i have Domestic Battery charges , something i didnt do , i was thinking to go fight it but my lawyer and others didnt recommend that since im a Permanent Resident and if im convicted i will get deported immediately , thats what ive been told , so the DA offered me DPA agreement , i have to plead guilty for the charges so i wont go to trial and conviction but again ive been told that pleading guilty to the charges will get me deported either , my lawyer tried with DA to drop the charges but the DA is refusing , so my question is it true i will get deported for that? and i cant really go back to my country for political reasons , im from Lebanon and if u have any idea about Lebanon and whats going on there u will know why i cant go back , whats my options? Thank you.
It is imperative that you speak with an immigration attorney. A conviction for particular chargers can in fact result in immigration detention (as well as state detention) and deportation. It is important to know exactly what you are being charged with and what the DA is offering. I would obtain the charges prior to attending an consultation with an immigration attorney so that s/he knows whether the crime you are being charged with or the plea offer makes you deportable.
Pleading guilty to a domestic battery will most likely get you deported. If you did not do it then going to trial may be the best solution. You should bring your case in to be evaluated by a competent immigration attorney that understands the immigration consequences of criminal conduct. The DA will often act tough and they need to be faced with an attorney that will give them a “come to Jesus moment”. What I mean by that is that they need to be shown how you will win the case. Find an attorney that believes in you and is willing to not only fight for you but has a winning strategy. At the very least the attorney should be able to structure a deal that allows you to plead guilty to something that does not impact your immigration status.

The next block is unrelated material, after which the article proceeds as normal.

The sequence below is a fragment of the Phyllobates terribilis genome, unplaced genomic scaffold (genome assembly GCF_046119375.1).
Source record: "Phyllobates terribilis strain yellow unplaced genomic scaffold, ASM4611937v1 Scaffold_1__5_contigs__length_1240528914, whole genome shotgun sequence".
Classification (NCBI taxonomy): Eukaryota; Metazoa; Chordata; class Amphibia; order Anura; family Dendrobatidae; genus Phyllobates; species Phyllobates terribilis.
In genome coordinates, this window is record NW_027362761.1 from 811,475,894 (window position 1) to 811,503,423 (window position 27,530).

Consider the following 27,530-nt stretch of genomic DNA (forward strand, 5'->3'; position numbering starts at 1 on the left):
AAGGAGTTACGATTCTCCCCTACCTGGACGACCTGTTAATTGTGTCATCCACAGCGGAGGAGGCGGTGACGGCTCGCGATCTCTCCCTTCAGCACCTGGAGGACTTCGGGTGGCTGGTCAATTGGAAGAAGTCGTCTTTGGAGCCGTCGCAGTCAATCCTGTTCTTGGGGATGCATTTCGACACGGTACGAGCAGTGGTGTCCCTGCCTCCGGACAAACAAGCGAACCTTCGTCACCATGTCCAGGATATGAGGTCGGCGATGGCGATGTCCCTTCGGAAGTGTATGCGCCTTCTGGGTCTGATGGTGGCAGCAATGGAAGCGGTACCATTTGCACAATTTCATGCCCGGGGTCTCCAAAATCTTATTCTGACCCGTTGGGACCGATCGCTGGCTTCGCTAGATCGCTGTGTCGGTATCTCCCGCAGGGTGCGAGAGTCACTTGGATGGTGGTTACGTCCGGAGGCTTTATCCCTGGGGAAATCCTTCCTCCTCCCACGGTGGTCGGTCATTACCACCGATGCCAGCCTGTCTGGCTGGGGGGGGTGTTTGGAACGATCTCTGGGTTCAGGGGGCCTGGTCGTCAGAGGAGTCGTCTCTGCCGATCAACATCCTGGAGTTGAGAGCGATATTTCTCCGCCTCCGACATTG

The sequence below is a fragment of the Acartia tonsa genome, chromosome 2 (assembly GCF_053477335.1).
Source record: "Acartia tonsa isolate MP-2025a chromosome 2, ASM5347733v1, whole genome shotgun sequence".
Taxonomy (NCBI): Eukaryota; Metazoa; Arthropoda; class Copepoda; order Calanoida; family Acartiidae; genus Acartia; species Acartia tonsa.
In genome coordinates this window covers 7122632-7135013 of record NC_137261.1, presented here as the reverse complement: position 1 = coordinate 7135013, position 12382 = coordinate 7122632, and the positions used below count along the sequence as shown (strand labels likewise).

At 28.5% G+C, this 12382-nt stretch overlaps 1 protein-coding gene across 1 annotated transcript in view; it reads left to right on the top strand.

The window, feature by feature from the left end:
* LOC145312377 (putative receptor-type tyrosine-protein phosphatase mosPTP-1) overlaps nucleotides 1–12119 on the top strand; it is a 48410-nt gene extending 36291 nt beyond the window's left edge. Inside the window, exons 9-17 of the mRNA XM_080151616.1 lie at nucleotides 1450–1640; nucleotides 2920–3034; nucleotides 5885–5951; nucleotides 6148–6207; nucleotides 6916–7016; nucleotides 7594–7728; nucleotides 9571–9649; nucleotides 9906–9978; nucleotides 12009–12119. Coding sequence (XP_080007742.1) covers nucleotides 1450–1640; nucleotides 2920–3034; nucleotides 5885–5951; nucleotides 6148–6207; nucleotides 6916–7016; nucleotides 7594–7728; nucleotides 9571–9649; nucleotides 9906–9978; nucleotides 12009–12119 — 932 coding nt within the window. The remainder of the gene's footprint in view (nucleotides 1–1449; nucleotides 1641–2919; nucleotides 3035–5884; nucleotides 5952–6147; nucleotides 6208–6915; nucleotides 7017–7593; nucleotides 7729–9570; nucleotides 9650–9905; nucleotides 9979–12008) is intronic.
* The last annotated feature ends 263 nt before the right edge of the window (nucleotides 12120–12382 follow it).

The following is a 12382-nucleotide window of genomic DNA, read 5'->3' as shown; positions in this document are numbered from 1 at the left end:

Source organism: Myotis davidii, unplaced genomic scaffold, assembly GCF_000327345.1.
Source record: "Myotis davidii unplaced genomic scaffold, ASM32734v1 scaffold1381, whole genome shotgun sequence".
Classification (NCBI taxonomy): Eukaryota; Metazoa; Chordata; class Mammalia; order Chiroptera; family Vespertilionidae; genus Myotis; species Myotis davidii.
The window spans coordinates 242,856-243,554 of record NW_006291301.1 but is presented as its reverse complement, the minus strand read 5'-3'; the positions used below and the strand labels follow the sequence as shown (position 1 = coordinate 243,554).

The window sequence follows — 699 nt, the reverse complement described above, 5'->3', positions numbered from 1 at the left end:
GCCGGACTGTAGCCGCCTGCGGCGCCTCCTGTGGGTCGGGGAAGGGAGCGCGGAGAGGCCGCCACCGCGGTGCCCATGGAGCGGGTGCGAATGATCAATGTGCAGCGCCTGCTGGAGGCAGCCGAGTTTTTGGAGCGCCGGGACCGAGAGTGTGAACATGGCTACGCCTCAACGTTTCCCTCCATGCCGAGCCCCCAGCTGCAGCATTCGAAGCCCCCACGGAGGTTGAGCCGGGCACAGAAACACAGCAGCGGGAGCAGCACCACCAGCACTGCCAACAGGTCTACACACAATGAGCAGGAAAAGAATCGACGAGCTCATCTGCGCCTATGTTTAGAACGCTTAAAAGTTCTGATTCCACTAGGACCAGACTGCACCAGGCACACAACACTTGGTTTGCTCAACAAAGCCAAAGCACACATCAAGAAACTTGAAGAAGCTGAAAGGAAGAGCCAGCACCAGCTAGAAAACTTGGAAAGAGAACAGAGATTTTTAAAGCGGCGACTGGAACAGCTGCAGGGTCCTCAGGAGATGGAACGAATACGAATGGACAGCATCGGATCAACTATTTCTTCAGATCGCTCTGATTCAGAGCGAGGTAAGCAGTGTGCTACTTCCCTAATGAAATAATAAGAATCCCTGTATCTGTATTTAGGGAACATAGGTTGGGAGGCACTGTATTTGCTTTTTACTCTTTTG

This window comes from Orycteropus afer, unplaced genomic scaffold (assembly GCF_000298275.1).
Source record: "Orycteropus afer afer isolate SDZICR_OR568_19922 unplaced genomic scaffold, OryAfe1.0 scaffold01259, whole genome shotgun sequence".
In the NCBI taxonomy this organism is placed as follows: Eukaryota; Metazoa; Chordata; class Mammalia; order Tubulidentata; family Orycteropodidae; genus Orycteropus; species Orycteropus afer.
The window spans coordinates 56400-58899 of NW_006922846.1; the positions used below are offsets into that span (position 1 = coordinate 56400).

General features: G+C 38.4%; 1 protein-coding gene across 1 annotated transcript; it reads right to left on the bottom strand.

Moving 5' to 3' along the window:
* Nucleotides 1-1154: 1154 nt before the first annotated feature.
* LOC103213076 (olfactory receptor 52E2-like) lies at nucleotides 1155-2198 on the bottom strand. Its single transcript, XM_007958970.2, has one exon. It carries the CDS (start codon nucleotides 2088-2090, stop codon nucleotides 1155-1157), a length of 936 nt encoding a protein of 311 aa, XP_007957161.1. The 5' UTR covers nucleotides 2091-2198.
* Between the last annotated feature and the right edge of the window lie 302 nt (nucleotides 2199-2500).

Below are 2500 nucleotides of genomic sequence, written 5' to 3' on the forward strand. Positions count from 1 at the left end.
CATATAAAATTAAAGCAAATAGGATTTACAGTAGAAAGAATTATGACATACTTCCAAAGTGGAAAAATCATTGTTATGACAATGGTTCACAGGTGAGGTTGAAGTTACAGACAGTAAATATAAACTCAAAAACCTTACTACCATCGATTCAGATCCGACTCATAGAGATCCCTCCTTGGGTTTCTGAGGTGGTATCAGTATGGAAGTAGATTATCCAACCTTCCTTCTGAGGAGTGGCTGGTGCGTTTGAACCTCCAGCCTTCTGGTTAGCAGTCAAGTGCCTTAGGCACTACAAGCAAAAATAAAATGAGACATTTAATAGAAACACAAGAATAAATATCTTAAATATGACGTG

Khaja M. Din, Esq.
Free Consultation For Your Immigration & Deportation Issues
Khaja Din is an immigration attorney specializing in deportation defense and the immigration consequences of criminal conduct. He has offices in Chicago, IL and Madison, WI.
Din | Memmen, Inc.
4518 North Kedzie Avenue
Chicago, IL 60625
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I agree with my colleagues that you need an immigration attorney. However, you also need a good criminal attorney who believes in you and can try to negotiate the charges with the prosecutor. There are ways to change the charges (specially the charging document) that will keep the prosecutor happy and still reduce your chances of getting deported. Pleading guilty to this charge of domestic violence will very likely get you deported!
DISCLAIMER: Confidential information should not be disclosed in this Internet forum. I am an experienced Connecticut criminal and immigration lawyer practicing in Danbury, CT. The laws in each jurisdiction can be very different. I cannot give legal advice over the Internet nor can I establish an attorney client relationship with you. If something I say disagrees with what your own lawyer is telling you, you should rely on your lawyer who is familiar with you, your entire case, the local courts and practices. Most questions are just better handled by an attorney familiar with the procedures of the courts in your area. Few, if any, legal matters should be handled via Internet communication. If you cannot afford an attorney, there should be agencies in your area that can provide discounted, or even free, legal services. This AVVO Answer is provided for general educational purposes only.
As my colleague suggests, the better method, than accepting the plea as is, may be to see if you can find an attorney who may work with the D.A. to see if the charges may possibly be modified, or go to trial and fight it. You really need to retain an attorney who practices both immigration law and criminal law in your jurisdiction, because they will advise you with knowledge of the possible immigration consequences.
This response in no way establishes attorney/client privilege or relationship.
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